Swiss watchmaking groups Richemont and Swatch Group just announced their first quarter and six-month results for 2019 respectively, with each going in opposite directions.
Owner of brands like Cartier, IWC and Panerai, Richemont saw growth across most segments and regions. Overall sales were up 12% at constant exchange rates, with every region growing in the low teens save for the Middle East and Africa.
Sales in Asia grew 10%, led by China, where demand is up due to lower taxes locally on luxury goods and more stringent checks on travellers importing items bought overseas.
Most notable was the performance of its online channels, namely luxury fashion mall Yoox Net-a-Porter (YNAP), pre-owned watch merchant Watchfinder, and to a lesser extent. That growth is from a low base of comparison: last year’s first quarter for each platform was only two and one month respectively. That being said, online sales are still substantial, rising to 50% to €648m, almost equal to the €698m of sales in the Americas as a whole.
The group’s watchmaking brands, which include A. Lange & Söhne and Vacheron Constantin, saw overall sales dip 2%. This was attributed to a reduction in the number of sales channels as well as reduced orders of new product by retailers.
Up in Biel, where the Swatch Group has its headquarters, half-year sales were down 3.7% at constant exchange rates, to 4.07 billion Swiss francs. Net profit followed suit, shrinking 11.3% to 415m francs. For the full year, however, growth is predicted according to Swatch, which owns brands like Omega, Longines and Tissot.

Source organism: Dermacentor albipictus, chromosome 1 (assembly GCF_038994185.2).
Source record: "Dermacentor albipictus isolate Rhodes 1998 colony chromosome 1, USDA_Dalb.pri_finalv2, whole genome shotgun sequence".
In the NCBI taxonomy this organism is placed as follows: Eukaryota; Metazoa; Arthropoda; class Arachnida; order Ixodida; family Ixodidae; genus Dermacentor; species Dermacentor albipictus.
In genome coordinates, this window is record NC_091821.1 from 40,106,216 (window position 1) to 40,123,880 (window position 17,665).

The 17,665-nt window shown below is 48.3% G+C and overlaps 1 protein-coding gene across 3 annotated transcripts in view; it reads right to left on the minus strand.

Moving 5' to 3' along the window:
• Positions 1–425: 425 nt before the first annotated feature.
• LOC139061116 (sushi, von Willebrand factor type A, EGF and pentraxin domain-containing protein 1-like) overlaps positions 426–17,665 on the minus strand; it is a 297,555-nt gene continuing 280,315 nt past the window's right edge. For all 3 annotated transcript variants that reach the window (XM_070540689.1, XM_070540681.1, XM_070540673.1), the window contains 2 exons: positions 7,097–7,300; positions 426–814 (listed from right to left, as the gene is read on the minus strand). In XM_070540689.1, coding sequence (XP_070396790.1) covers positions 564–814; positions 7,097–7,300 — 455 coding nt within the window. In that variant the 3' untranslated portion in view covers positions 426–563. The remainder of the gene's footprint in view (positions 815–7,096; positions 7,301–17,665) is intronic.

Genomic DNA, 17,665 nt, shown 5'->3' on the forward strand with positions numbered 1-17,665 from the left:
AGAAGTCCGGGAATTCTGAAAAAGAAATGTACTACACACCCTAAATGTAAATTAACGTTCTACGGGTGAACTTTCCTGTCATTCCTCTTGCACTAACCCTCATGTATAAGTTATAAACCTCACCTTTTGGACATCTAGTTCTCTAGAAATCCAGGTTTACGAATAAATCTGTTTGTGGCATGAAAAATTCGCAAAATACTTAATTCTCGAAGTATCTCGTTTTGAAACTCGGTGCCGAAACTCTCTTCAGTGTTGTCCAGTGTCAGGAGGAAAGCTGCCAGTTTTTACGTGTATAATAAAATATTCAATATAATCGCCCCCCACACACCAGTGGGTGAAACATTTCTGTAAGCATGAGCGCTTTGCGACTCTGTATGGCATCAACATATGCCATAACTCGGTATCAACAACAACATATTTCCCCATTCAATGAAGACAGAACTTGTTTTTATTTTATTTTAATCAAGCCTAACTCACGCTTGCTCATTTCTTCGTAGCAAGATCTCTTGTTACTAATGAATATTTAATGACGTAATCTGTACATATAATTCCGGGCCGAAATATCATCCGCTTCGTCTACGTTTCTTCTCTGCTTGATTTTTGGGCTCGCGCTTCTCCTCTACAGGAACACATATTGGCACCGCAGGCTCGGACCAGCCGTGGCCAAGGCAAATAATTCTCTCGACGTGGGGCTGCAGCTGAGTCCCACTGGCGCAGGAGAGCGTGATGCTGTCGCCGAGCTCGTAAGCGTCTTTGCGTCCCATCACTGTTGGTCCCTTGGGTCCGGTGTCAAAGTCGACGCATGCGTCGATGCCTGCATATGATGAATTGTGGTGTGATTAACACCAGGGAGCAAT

The weaker results were a consequence of “uncompromising action against grey market dealers” according to Swatch, which had a “triple-digit” millions impact on sales.
While no numbers were provided, the group also indicated a “marked increase” in e-commerce for its entry-level and mid-market brands.
Gravitational pull of Biel
Inventories, mostly finished watches, movements and components, continued to rise at Swatch Group, continuing an inexplicable trend that has persisted for several years. In the first half of 2019 they rose 2.6% to 7.1 billion francs. According to the Swatch Group, “suspension of deliveries to grey market dealers” was the primary cause of the rise in inventories.
That’s almost a year’s worth of watches; the group’s full year sales for 2018 was 8.48 billion francs. But because inventories are carried on the books at cost, they would be equivalent to several year’s worth of sales at retail.
In comparison, Richemont’s inventories for last year was €6.19 billion, against annual sales of €13.99 billion.
The pile of watches at Swatch Group leads to the question: where will it all go?
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